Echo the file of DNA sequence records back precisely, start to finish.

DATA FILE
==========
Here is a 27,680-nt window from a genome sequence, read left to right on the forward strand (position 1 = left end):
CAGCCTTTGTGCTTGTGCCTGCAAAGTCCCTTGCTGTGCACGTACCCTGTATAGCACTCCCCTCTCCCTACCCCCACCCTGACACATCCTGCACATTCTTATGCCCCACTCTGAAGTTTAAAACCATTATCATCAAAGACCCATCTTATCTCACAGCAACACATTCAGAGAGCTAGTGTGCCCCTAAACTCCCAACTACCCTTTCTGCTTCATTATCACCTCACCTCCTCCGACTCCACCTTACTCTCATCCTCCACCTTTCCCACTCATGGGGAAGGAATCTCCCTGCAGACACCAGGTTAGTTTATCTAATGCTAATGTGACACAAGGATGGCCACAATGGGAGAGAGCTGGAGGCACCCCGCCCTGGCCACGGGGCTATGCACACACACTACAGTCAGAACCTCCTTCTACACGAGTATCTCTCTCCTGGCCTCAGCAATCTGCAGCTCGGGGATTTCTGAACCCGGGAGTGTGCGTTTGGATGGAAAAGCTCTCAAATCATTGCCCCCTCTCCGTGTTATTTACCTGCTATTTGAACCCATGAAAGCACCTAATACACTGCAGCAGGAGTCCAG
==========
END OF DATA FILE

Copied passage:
Here is a 27,680-nt window from a genome sequence, read left to right on the forward strand (position 1 = left end):
CAGCCTTTGTGCTTGTGCCTGCAAAGTCCCTTGCTGTGCACGTACCCTGTATAGCACTCCCCTCTCCCTACCCCCACCCTGACACATCCTGCACATTCTTATGCCCCACTCTGAAGTTTAAAACCATTATCATCAAAGACCCATCTTATCTCACAGCAACACATTCAGAGAGCTAGTGTGCCCCTAAACTCCCAACTACCCTTTCTGCTTCATTATCACCTCACCTCCTCCGACTCCACCTTACTCTCATCCTCCACCTTTCCCACTCATGGGGAAGGAATCTCCCTGCAGACACCAGGTTAGTTTATCTAATGCTAATGTGACACAAGGATGGCCACAATGGGAGAGAGCTGGAGGCACCCCGCCCTGGCCACGGGGCTATGCACACACACTACAGTCAGAACCTCCTTCTACACGAGTATCTCTCTCCTGGCCTCAGCAATCTGCAGCTCGGGGATTTCTGAACCCGGGAGTGTGCGTTTGGATGGAAAAGCTCTCAAATCATTGCCCCCTCTCCGTGTTATTTACCTGCTATTTGAACCCATGAAAGCACCTAATACACTGCAGCAGGAGTCCAG